“The lack of clarity is negatively impacting patient care and patient experience,” said one health system executive who asked for anonymity due to ongoing contract discussions with multiple AI vendors. The executive said any decision to buy an AI product comes with a detailed analysis of potential costs and benefits. “But I can’t even get to that part of the conversation because of the data sharing issues. Unless they agree to take that out of the contract, it’s a nonstarter.”

The rollout of DAX — which needs a steady stream of data to sharpen its performance — brings the dilemma into focus. It is designed to record patient conversations on a smartphone or other device, and automatically upload relevant portions of the encounter, such as medical problems and medications prescribed, into the electronic health record (EHR). It can also compose a free-form note about the visit. However, to ensure accuracy, Nuance relies on human experts to review the AI-generated transcript before it is finalized and loaded into the EHR, a process that can take several hours.

The company’s ultimate goal is to make human review optional, so that the AI could instantly upload details of a patient visit. But that level of automation, which the company calls express mode, requires constantly refining the system with data recorded during patients’ private conversations with their doctors.

HIPAA gives health systems wide latitude to share patient data with business associates to help with patient care and business operations, but it is silent on the subject of what, if anything, is owed to patients if their data becomes a component part of a product that makes those outside parties a lot of money. If devising a system to compensate patients seems like a stretch, so too does profiting from their data without sharing the value it creates.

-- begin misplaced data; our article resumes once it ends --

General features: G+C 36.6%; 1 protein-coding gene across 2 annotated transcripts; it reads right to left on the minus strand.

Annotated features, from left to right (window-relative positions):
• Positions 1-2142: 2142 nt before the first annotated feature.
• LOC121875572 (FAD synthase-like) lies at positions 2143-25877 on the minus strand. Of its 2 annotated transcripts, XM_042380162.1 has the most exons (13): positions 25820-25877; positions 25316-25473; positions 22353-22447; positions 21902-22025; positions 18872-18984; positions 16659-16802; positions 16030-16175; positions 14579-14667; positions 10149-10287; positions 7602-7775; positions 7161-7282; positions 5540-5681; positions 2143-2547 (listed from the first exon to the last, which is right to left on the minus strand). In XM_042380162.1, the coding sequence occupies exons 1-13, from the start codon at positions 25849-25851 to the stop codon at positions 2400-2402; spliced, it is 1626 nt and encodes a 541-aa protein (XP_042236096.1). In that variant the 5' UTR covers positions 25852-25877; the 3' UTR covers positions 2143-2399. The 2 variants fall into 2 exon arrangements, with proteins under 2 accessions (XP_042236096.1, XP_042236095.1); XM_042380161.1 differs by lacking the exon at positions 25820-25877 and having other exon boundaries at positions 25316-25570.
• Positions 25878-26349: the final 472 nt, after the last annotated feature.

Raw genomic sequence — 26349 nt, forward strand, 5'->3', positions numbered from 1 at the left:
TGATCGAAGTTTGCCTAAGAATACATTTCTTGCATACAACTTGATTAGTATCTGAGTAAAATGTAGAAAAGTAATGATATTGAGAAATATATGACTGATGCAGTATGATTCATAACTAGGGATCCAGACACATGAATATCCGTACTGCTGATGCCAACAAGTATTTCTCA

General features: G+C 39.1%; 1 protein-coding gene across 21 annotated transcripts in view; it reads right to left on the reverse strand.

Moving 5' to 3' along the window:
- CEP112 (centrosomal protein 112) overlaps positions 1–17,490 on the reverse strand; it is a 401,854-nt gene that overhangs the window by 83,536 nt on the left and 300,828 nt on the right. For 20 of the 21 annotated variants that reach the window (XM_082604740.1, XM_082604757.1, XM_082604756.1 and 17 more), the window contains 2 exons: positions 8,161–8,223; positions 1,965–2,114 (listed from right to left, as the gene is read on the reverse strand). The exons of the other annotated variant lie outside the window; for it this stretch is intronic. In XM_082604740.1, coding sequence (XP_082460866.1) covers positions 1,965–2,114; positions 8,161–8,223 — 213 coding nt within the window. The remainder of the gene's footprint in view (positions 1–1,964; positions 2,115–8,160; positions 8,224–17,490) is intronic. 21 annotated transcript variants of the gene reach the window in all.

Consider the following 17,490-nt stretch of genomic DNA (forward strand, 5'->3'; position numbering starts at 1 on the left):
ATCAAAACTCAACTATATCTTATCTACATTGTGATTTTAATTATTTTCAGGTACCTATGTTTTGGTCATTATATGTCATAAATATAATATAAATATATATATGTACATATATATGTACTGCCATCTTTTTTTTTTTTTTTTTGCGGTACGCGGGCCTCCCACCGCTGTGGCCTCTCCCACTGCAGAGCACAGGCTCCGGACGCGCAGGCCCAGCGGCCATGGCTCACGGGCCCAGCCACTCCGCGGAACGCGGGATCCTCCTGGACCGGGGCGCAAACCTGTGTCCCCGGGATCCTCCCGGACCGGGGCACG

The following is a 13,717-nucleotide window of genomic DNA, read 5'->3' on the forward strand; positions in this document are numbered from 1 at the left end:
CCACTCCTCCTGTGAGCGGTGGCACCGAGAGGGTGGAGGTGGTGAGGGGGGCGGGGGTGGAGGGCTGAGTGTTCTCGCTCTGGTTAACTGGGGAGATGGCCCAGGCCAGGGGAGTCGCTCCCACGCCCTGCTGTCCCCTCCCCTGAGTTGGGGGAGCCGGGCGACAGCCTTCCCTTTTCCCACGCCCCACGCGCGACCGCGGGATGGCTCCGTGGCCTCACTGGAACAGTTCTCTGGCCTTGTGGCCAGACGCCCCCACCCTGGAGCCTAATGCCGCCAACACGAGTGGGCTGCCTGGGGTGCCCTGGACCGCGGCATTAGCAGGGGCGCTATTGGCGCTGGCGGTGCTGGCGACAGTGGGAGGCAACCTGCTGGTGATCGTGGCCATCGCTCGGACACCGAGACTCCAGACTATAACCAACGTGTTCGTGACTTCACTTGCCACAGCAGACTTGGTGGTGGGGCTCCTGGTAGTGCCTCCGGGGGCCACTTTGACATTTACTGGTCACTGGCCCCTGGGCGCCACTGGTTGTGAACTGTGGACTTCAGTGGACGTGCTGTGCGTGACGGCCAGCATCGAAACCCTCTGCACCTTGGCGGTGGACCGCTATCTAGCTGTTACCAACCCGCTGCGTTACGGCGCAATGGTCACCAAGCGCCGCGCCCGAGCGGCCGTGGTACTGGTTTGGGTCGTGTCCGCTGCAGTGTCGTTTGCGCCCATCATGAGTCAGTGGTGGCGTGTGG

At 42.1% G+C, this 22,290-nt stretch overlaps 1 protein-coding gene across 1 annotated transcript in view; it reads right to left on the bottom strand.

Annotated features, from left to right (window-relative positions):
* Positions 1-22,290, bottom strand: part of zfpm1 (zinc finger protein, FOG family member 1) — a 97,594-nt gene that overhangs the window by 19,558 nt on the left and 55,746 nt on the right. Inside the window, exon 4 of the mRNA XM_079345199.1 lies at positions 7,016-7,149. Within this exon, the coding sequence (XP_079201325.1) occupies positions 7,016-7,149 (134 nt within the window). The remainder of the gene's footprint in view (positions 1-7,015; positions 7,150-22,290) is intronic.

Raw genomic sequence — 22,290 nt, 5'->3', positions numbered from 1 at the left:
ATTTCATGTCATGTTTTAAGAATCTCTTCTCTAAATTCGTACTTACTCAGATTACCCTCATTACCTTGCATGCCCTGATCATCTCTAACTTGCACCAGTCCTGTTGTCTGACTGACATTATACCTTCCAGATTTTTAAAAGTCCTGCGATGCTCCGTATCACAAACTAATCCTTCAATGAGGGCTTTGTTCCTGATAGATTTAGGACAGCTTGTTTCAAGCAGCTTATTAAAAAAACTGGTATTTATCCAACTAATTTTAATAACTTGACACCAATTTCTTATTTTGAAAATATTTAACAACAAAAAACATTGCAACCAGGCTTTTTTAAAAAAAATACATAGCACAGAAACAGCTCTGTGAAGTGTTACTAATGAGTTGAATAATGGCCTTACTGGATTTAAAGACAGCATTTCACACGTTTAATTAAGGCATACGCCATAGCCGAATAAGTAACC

In an interview, Nuance executives said the company is more restrictive on the use of patient data than HIPAA would allow. They said patient information is only used to improve the specific product a health system has purchased. It is not used for marketing, nor is it sold to other parties wishing to use it for their own purposes, they said. But to fully benefit from products like DAX, customers must agree to make what for many is still an uncomfortable tradeoff — patient data in exchange for better performing AI.

“One of the promises we have to clients is that you’re going to contribute to make the product better for you and everyone else,” said Peter Durlach, Nuance’s chief strategy officer. “We’re not going to do anything inappropriate with that data. It’s to make sure that when you pay us a certain value, you get the benefit back.”

DAX, still under development, is being used by hundreds of hospitals and other providers across the country, including Boston Children’s Hospital, Cooper University Health in New Jersey and Pennsylvania, Nebraska Medicine, Rush University, and Providence, a health system with hospitals in five western states, including California and Alaska. Many smaller clinics are also using the product, which can be applied to visits in primary care and 30 medical specialties, from cardiology to plastic surgery.